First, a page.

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Cost-Effectiveness of Breast Cancer Screening in Spain

  • Pedro Plans (a1), Laura Casademont (a2) and Luis Salleras (a1)


In the last several years, the development of an effective breast cancer screening procedure has increased the possibility of the early detection of this cancer. We investigated the cost-effectiveness of a breast cancer screening program to screen 100,000 women 50–64 years of age in Catalonia (Spain). The cost-effectiveness ratio was measured in terms of the cost per cancer detected comparing program costs to the estimated number of cancers detected. We assumed a participation rate, sensitivity, and specificity of 70%, 92%, and 94%, respectively, and that 0.36 breast cancers could be detected per 100 women screened. We estimated a total cost of $2.1 million with $1.4 million for the mammographic stage and $0.7 million for the detection of the true positive mammographic results. The cost per woman screened was $30. We estimated that 252 cases of breast cancer could be detected with the program. The cost-effectiveness ratio obtained in this study was $8,424 per cancer detected. Sensitivity analysis has shown that cost-effectiveness results are sensitive to the variations in the following variables: specificity, cancer detection rate, and screening costs. In planning preventive programs, breast cancer screening should be considered one of the priorities.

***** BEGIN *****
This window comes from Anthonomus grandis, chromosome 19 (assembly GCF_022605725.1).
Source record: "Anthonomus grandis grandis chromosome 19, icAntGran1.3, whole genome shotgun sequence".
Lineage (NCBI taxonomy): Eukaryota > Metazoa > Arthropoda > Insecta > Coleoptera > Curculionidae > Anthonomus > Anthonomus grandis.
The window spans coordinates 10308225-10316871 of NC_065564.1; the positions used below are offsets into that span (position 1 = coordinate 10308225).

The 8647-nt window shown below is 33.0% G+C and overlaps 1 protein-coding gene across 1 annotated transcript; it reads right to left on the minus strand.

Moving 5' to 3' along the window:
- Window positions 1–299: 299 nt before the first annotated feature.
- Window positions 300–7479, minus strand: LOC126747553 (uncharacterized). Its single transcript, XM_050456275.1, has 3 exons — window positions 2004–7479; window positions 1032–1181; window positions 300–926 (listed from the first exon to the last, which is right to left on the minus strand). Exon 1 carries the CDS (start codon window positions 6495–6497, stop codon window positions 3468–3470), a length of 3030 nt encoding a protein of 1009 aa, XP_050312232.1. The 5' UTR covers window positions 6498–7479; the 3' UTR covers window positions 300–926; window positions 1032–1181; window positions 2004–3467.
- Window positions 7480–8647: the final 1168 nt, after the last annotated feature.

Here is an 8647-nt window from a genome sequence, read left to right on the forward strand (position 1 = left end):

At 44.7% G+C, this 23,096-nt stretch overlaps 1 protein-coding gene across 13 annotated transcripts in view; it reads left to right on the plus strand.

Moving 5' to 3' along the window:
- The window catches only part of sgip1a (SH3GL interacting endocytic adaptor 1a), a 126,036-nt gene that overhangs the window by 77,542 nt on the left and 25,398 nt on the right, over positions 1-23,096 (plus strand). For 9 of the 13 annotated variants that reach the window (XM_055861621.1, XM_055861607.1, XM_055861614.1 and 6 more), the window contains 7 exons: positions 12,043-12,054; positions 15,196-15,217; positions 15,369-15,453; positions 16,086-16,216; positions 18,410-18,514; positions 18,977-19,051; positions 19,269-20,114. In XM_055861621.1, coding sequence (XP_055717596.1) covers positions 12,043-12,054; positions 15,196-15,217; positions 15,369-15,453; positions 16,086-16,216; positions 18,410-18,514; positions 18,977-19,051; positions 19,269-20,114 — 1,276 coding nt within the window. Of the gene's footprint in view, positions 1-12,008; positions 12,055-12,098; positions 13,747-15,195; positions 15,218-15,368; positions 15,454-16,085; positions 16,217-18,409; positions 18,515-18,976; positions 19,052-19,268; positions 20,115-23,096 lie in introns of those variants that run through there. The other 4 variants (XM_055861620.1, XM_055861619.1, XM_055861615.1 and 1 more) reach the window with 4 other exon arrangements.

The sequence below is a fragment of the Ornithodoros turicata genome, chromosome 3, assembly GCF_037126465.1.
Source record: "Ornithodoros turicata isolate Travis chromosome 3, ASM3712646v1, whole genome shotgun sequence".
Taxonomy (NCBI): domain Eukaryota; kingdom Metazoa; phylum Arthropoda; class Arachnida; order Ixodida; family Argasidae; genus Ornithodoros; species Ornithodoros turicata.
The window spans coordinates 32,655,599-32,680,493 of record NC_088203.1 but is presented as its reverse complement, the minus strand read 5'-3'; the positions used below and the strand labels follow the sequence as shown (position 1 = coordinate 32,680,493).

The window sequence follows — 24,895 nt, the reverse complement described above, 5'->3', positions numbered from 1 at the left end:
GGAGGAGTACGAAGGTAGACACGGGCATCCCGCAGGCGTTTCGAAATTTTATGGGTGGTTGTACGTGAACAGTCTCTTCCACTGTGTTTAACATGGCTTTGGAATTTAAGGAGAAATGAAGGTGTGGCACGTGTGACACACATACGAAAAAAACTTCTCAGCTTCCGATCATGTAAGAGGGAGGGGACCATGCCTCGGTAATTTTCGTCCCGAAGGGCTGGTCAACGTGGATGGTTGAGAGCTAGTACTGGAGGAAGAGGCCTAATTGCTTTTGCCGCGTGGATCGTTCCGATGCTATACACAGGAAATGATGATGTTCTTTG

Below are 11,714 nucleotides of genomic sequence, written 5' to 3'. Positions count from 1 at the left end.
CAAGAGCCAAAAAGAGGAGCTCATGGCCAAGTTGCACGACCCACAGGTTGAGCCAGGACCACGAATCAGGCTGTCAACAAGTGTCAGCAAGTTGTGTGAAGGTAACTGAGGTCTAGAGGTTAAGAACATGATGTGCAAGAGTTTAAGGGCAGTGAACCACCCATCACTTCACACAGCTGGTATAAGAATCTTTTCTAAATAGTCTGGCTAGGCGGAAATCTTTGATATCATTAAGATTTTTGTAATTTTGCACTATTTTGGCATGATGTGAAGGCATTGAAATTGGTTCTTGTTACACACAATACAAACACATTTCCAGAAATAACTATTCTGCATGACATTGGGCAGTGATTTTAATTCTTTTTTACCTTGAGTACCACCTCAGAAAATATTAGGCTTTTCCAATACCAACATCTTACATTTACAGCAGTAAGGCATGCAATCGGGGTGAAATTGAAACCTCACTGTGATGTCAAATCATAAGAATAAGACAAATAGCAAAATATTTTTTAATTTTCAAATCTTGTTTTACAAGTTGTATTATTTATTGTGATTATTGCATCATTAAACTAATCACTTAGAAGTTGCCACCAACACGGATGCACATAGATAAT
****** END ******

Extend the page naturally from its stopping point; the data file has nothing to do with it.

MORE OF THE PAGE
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International Journal of Technology Assessment in Health Care
  • ISSN: 0266-4623
  • EISSN: 1471-6348
  • URL: /core/journals/international-journal-of-technology-assessment-in-health-care
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